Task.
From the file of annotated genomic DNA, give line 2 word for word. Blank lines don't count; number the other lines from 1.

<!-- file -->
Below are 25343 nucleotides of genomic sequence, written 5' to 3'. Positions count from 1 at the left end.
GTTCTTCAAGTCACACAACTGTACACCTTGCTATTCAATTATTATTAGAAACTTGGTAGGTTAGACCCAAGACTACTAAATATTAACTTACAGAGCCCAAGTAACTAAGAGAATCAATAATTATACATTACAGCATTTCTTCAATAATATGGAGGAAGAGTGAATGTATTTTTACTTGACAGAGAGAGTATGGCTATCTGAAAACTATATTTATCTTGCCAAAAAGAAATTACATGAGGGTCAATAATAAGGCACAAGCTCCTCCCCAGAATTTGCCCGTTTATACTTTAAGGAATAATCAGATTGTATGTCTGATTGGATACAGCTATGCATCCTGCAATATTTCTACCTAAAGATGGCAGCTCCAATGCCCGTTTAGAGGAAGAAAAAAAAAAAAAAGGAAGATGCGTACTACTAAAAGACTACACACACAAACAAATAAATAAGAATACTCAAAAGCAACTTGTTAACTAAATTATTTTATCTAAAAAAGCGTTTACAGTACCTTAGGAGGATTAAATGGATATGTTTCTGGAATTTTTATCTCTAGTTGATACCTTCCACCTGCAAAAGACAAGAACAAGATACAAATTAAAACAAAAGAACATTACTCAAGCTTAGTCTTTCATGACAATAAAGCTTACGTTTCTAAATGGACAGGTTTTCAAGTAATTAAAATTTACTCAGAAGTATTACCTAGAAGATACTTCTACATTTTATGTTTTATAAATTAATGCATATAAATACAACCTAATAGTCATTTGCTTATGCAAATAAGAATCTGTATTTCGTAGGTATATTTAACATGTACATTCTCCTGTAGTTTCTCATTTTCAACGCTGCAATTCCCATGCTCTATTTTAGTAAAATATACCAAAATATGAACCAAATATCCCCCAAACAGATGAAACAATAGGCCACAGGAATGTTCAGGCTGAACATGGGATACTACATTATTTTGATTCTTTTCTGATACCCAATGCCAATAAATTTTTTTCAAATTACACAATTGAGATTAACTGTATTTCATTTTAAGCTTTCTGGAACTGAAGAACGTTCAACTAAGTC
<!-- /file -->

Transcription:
GTTCTTCAAGTCACACAACTGTACACCTTGCTATTCAATTATTATTAGAAACTTGGTAGGTTAGACCCAAGACTACTAAATATTAACTTACAGAGCCCAAGTAACTAAGAGAATCAATAATTATACATTACAGCATTTCTTCAATAATATGGAGGAAGAGTGAATGTATTTTTACTTGACAGAGAGAGTATGGCTATCTGAAAACTATATTTATCTTGCCAAAAAGAAATTACATGAGGGTCAATAATAAGGCACAAGCTCCTCCCCAGAATTTGCCCGTTTATACTTTAAGGAATAATCAGATTGTATGTCTGATTGGATACAGCTATGCATCCTGCAATATTTCTACCTAAAGATGGCAGCTCCAATGCCCGTTTAGAGGAAGAAAAAAAAAAAAAAGGAAGATGCGTACTACTAAAAGACTACACACACAAACAAATAAATAAGAATACTCAAAAGCAACTTGTTAACTAAATTATTTTATCTAAAAAAGCGTTTACAGTACCTTAGGAGGATTAAATGGATATGTTTCTGGAATTTTTATCTCTAGTTGATACCTTCCACCTGCAAAAGACAAGAACAAGATACAAATTAAAACAAAAGAACATTACTCAAGCTTAGTCTTTCATGACAATAAAGCTTACGTTTCTAAATGGACAGGTTTTCAAGTAATTAAAATTTACTCAGAAGTATTACCTAGAAGATACTTCTACATTTTATGTTTTATAAATTAATGCATATAAATACAACCTAATAGTCATTTGCTTATGCAAATAAGAATCTGTATTTCGTAGGTATATTTAACATGTACATTCTCCTGTAGTTTCTCATTTTCAACGCTGCAATTCCCATGCTCTATTTTAGTAAAATATACCAAAATATGAACCAAATATCCCCCAAACAGATGAAACAATAGGCCACAGGAATGTTCAGGCTGAACATGGGATACTACATTATTTTGATTCTTTTCTGATACCCAATGCCAATAAATTTTTTTCAAATTACACAATTGAGATTAACTGTATTTCATTTTAAGCTTTCTGGAACTGAAGAACGTTCAACTAAGTC